LONDON – Back in February this year, European aerospace giant Airbus revealed that “1,429 aircraft sold in 2019 and 2020” will “emit over 1bn tonnes of CO2”, revealing considerable climate concerns in a new arena which is focusing on becoming carbon neutral (Jolly, 2021).
This figure produced by Airbus is based on each of the 1,429 aircraft averaging an “in-service lifetime of approximately 22 years” as per its findings from the Scope 3 Disclosure document on their website (Airbus, 2021).
This article will take a look at the manufacturer’s findings presented a couple of months ago as well as what the company is aiming to do in order to combat this, especially through its innovative ideas towards hydrogen-powered aircraft.
The manufacturer dissected the 2019 and 2020 numbers individually to give more of a reflection of the tonnage that will be emitted over 22 years.
It is obviously key to note that less aircraft were delivered in 2020 due to the continued effects of the COVID-19 pandemic.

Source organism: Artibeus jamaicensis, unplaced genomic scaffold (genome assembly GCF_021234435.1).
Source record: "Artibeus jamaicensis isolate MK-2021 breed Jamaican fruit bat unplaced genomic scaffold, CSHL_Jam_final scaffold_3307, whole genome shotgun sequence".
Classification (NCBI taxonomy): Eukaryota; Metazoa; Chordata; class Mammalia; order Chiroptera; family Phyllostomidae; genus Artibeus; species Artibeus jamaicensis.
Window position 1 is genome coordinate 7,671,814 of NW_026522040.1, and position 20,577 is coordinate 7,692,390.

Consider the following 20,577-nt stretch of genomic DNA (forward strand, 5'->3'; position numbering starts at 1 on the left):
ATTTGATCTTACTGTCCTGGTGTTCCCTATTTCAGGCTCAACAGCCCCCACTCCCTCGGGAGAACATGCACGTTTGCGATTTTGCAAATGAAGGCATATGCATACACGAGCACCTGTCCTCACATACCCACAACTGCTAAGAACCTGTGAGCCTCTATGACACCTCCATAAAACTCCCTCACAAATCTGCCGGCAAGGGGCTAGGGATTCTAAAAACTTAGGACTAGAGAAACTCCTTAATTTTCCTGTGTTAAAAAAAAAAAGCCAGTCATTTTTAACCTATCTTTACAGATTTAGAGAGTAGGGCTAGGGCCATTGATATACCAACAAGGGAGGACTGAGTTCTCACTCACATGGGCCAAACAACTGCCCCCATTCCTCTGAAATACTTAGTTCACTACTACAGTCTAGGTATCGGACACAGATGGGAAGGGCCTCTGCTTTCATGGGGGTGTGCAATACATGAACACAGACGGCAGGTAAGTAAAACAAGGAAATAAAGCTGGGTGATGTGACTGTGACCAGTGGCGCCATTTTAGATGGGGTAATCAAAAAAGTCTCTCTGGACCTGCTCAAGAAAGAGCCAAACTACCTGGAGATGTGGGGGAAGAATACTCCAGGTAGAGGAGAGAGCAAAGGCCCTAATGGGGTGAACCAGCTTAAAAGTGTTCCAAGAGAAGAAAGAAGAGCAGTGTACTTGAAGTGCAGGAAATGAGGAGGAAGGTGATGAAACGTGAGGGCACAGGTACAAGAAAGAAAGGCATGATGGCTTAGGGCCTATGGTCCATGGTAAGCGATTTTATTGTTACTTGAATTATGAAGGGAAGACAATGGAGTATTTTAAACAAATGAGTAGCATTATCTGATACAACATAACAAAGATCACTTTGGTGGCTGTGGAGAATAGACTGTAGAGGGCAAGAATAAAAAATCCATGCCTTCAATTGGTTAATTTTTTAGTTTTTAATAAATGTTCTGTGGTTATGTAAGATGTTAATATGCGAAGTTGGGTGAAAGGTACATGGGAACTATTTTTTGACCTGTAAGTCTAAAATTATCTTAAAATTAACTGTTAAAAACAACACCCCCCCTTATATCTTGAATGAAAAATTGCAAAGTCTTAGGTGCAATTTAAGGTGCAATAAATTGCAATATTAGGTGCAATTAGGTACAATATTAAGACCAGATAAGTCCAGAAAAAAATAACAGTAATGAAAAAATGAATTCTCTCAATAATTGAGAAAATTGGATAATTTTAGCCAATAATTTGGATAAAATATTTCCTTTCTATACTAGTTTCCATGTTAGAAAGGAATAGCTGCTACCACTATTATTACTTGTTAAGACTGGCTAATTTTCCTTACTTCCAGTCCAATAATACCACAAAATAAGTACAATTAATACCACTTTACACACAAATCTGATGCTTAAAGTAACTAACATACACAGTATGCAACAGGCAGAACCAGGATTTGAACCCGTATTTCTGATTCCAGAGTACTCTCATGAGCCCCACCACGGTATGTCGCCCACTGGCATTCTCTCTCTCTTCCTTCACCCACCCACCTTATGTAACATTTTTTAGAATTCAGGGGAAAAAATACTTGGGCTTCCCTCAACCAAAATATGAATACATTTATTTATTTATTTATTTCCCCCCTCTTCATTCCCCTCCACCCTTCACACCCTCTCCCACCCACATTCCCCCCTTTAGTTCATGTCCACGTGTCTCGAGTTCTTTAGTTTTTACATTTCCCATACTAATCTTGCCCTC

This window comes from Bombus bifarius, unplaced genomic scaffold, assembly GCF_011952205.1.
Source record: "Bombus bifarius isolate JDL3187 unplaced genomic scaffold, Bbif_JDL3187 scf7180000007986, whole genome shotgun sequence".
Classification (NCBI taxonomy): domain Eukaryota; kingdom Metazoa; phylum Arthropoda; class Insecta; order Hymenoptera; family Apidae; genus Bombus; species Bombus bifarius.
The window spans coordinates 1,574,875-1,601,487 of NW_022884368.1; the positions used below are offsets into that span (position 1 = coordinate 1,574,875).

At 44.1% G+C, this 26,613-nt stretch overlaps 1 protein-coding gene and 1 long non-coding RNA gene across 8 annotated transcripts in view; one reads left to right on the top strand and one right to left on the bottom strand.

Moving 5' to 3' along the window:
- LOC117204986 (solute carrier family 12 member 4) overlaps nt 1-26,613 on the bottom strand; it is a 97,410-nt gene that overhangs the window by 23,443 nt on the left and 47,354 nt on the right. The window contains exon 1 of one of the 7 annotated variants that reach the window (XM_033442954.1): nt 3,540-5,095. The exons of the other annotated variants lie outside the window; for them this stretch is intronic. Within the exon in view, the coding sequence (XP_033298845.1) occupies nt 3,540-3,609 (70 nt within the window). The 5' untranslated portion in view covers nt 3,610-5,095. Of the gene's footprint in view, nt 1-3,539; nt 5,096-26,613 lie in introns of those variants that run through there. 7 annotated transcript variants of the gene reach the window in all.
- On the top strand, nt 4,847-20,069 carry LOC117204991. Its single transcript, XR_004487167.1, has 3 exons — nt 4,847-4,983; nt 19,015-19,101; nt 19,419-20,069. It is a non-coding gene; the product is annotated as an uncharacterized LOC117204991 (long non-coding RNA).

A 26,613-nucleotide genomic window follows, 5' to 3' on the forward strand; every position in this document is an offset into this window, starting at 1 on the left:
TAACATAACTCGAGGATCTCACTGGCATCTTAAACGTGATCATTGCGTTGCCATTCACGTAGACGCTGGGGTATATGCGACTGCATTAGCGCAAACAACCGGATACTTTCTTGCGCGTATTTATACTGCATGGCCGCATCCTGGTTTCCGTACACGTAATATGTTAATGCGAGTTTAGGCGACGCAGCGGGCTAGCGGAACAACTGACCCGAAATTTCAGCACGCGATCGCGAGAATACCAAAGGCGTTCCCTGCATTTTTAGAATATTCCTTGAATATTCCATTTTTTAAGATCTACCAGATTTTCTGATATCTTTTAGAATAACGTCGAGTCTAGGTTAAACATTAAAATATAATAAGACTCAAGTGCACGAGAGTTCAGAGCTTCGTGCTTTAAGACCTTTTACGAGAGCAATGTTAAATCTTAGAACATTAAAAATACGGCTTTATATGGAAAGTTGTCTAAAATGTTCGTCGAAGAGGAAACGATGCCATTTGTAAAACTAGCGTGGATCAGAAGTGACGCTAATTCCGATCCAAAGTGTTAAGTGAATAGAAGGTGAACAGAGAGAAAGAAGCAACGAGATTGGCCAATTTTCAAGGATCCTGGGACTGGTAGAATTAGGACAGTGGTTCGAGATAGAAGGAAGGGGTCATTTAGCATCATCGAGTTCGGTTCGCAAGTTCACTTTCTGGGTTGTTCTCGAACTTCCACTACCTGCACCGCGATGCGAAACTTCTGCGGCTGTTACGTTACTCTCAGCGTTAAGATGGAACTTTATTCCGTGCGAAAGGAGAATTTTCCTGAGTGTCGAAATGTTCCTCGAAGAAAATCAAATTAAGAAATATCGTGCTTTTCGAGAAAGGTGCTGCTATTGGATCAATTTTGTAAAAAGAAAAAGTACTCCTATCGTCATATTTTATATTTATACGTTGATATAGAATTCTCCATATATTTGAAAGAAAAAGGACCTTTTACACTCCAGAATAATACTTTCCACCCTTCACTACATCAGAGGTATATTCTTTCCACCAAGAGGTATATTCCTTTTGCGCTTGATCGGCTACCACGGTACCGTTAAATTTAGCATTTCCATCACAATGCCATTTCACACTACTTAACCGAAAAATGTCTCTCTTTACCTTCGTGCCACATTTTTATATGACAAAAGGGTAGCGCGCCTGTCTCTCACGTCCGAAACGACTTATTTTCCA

“2019: Airbus delivered 863 commercial aircraft. Based on an average in-service lifetime of approximately 22 years, the total CO2 emissions for these products over their anticipated lifetime are estimated at approximately 740 MtCO2e — 130Mt of which are linked to upstream fuel production. This translates to an average efficiency of 66.6 gCO2e per passenger-kilometer.”
“2020: Airbus delivered 566 commercial aircraft. The total anticipated lifetime CO2 emissions for these products are estimated at approximately 440 MtCO2e — 80Mt of which are linked to upstream fuel production. This translates to an average efficiency of 63.5 gCO2e per passenger-kilometer.”Scope 3 Disclosure Report, Airbus (2021)
The manufacturer noted in this disclosure form that such figures do not take into account “the anticipated gradual introduction of decarbonisation measures, such as sustainable aviation fuels (SAF) and hydrogen” (ibid).